Fourth Sunday of Easter

Fourth Sunday of Easter

John 10:1-10

[Jesus said] “Very truly, I tell you, anyone who does not enter the sheepfold by the gate but climbs in by another way is a thief and a bandit. The one who enters by the gate is the shepherd of the sheep. The gatekeeper opens the gate for him, and the sheep hear his voice. He calls his own sheep by name and leads them out. When he has brought out all his own, he goes ahead of them, and the sheep follow him because they know his voice. They will not follow a stranger, but they will run from him because they do not know the voice of strangers.” Jesus used this figure of speech with them, but they did not understand what he was saying to them. So again Jesus said to them, “Very truly, I tell you, I am the gate for the sheep. All who came before me are thieves and bandits; but the sheep did not listen to them. I am the gate. Whoever enters by me will be saved, and will come in and go out and find pasture. The thief comes only to steal and kill and destroy. I came that they may have life, and have it abundantly.

Let the words of my mouth and the meditation of our hearts, be acceptable in your sight O Lord, our strength & our redeemer (Psalm 19:14)

Who is Jesus? That’s the question that was on everyone’s mind. The question of identity permeates nearly every episode of John’s Gospel. And I’m thinking that maybe this question, “Who is Jesus?” is the question that’s on your mind this morning.

In many places in other gospels, Jesus is indirect. He doesn’t say upfront who he is. “Who is this?” was a frequent question, but Jesus doesn’t respond directly. This morning, it’s different. Jesus casts off the veil of subtlety. 

He answers the “Who is this?” question. And yet he does so with two poetic stories. The next portion of this story, which we don’t hear today identifies Jesus as the Shepherd, but in our text today…He is the gate.

A thief rarely walks in through the front door but rather sneaks in through a window. When you enter your own home, of course you walk through the door; there’s no need to sneak through a window. And when you arrive, if another member of the family is already at home, they ask, “Is that you?” Your identity can then be confirmed by only the sound of your voice.

Jesus is known by his voice. Nobody knows for sure what Jesus looked like: how he dressed, his height, his weight. He is known to us by what he said. The gospels record the most important of his sayings. Have you ever asked yourself, “I wonder what God thinks about?” You can look in scripture, and you can hear what God says. In Jesus Christ, God elected to be known to us, not to be vague, obscure or coy. It is the nature of God to speak to us, to reveal, and to disclose.

God is known to us by what God says. The speech of Jesus, his self-revelation, is not limited to the fixed words on a page, even if those pages are scripture. As we celebrated here four Sundays ago, he is raised, alive, and present. The cross did not silence Jesus. In his resurrection, the Jesus talk resumes. He continues to speak, to reveal, and to disclose.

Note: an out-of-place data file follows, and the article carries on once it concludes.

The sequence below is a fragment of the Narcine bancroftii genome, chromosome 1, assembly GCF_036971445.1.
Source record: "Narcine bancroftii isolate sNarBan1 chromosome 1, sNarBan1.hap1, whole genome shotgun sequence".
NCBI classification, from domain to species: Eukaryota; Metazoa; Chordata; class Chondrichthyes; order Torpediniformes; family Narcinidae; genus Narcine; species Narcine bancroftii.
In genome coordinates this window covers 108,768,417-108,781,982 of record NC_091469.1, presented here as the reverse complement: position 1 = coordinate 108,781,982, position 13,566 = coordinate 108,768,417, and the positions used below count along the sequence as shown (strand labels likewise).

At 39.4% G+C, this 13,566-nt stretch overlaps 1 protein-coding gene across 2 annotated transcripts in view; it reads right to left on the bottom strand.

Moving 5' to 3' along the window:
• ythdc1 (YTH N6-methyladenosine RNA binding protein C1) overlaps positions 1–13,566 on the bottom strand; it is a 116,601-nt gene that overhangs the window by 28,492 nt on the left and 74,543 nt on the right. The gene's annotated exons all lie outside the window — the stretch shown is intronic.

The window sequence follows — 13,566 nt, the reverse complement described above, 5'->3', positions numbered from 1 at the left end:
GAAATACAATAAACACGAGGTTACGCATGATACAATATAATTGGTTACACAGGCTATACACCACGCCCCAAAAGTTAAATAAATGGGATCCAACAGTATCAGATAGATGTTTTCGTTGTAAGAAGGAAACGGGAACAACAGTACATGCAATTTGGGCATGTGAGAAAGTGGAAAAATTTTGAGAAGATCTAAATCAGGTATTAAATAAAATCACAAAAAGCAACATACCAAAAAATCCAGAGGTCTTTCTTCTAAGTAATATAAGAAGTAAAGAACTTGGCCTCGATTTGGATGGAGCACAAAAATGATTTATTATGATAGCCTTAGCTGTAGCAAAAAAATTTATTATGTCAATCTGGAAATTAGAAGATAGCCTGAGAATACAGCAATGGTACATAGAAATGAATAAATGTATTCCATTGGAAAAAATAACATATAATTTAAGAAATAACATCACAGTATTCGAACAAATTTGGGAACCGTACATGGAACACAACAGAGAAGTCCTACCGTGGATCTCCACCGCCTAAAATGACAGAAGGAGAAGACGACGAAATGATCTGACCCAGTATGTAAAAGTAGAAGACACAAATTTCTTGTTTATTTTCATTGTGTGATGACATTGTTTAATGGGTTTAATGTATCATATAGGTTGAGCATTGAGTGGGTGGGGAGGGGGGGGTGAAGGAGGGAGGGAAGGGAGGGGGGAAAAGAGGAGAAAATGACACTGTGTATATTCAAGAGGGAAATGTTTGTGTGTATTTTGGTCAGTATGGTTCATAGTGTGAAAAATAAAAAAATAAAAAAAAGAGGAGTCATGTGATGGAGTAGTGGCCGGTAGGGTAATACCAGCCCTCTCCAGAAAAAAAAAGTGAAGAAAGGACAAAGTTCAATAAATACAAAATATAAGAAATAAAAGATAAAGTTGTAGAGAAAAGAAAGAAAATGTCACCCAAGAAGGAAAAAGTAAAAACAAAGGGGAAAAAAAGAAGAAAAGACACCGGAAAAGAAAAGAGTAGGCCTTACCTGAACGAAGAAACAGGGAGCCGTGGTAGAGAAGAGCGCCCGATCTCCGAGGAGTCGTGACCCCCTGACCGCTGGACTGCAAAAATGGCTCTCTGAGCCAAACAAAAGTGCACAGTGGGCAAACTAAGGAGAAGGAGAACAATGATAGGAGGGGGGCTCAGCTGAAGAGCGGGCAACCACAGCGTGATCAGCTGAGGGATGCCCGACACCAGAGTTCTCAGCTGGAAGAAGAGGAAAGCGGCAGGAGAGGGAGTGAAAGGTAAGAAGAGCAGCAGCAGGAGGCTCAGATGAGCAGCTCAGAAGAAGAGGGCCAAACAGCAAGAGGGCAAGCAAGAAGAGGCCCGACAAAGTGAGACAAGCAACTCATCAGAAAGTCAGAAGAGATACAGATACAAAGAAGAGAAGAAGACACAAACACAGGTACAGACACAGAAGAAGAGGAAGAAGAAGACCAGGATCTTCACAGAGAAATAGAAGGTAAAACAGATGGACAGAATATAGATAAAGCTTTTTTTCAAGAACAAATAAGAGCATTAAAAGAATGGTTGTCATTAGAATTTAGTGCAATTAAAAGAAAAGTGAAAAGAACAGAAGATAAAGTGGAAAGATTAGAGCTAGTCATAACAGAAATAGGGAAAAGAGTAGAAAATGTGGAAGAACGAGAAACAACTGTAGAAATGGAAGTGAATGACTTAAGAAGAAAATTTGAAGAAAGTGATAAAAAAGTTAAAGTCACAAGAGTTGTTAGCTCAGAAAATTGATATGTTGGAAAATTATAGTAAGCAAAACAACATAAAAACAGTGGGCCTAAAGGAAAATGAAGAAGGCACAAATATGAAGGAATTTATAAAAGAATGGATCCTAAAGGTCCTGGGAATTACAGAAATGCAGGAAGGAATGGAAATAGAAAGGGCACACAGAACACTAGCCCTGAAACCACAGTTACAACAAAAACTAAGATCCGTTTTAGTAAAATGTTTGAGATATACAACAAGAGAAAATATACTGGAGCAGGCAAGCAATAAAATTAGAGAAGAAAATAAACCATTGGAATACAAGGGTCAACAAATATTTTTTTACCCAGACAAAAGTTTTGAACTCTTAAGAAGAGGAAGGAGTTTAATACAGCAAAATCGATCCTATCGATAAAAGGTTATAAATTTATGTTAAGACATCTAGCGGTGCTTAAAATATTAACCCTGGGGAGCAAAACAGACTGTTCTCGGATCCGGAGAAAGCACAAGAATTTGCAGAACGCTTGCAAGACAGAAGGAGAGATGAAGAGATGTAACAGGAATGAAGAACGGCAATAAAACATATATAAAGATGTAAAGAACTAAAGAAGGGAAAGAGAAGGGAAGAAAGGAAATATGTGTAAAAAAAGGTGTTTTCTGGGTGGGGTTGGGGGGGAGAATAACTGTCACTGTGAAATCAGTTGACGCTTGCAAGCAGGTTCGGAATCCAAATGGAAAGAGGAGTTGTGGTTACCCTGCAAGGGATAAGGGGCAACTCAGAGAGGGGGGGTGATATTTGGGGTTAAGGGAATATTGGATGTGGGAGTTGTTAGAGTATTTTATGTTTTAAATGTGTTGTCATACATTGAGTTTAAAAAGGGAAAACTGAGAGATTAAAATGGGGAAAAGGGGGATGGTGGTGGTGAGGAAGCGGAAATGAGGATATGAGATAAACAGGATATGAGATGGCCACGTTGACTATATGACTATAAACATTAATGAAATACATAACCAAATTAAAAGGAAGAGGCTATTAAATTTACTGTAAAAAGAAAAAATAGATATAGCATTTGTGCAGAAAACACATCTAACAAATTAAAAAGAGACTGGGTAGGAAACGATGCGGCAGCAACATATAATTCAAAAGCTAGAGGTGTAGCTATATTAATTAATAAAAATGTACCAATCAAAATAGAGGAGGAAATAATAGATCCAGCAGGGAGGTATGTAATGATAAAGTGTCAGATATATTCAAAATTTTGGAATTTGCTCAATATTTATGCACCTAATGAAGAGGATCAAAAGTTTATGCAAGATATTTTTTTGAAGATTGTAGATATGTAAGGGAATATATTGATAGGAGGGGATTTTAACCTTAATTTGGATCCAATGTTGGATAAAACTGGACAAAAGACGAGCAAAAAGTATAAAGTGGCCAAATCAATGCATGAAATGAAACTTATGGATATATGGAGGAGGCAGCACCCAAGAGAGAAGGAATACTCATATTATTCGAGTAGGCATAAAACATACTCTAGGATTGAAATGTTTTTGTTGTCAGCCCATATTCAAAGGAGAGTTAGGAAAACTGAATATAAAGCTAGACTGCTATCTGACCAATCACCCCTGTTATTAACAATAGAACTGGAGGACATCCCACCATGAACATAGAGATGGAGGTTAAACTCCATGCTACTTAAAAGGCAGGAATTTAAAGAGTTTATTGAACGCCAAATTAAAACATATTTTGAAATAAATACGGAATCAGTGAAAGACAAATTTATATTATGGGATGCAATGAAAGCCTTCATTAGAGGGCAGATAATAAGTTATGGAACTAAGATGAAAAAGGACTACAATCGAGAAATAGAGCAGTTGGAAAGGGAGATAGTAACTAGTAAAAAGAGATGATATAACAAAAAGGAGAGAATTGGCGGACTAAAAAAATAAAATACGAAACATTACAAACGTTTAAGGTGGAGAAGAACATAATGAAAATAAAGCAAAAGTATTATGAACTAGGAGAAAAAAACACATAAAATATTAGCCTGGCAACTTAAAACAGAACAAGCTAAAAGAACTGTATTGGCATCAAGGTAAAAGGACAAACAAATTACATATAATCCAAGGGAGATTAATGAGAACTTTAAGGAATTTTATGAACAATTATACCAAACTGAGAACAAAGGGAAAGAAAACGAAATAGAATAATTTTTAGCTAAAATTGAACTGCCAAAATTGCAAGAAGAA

Many churches will read this passage on what has become known as Good Shepherd Sunday. And yet, there is no mention of Jesus as a/the good shepherd! That comes in the next verse after the lectionary reading ends. 

The good shepherd is part of a separate parable making a separate point. So, what is this week’s gospel reading telling us?

First, we must look at the context: John 9 is the story of Jesus healing the man born blind, and the difficulty some Pharisees had in reconciling that someone who made mud on the Sabbath could be the man who performed this ultimate sign of giving sight (9:30-32). While some Pharisees sided with Jesus (9:16), others couldn’t see past the violation of traditions that had come to be associated with Sabbath-keeping. The man who had been cured testified that only someone sent by God could open the eyes of the blind (9:32-33). Some Pharisees responded by throwing him out of the synagogue. Jesus tells his parable in the context of this failed leadership (that being the religious leaders who should have celebrated the empowerment of one of their flock instead threw the man out for not following their traditions).

The central point of Jesus’ parable is that he is the gate and gatekeeper by which all true shepherds have access to the sheep (John 10:7). To make sure that we get the point, he said, “Very truly, I tell you, I am the gate for the sheep” and “I am the gate. Whoever enters by me will be saved, and will come in and go out and find pasture” (10:7, 9). Jesus isn’t the shepherd in this parable. He is the gate who keeps the sheep safe from robbers, thieves and false shepherds. In fact, “the door of Jesus” seems to have been used to describe Christ so frequently by the early Christian community in Jerusalem that even those who persecuted his Jewish followers knew of this term.

Jesus pointed out that true shepherds accessed the sheep by that gate and the sheep followed them. But false shepherds and thieves tried to steal sheep.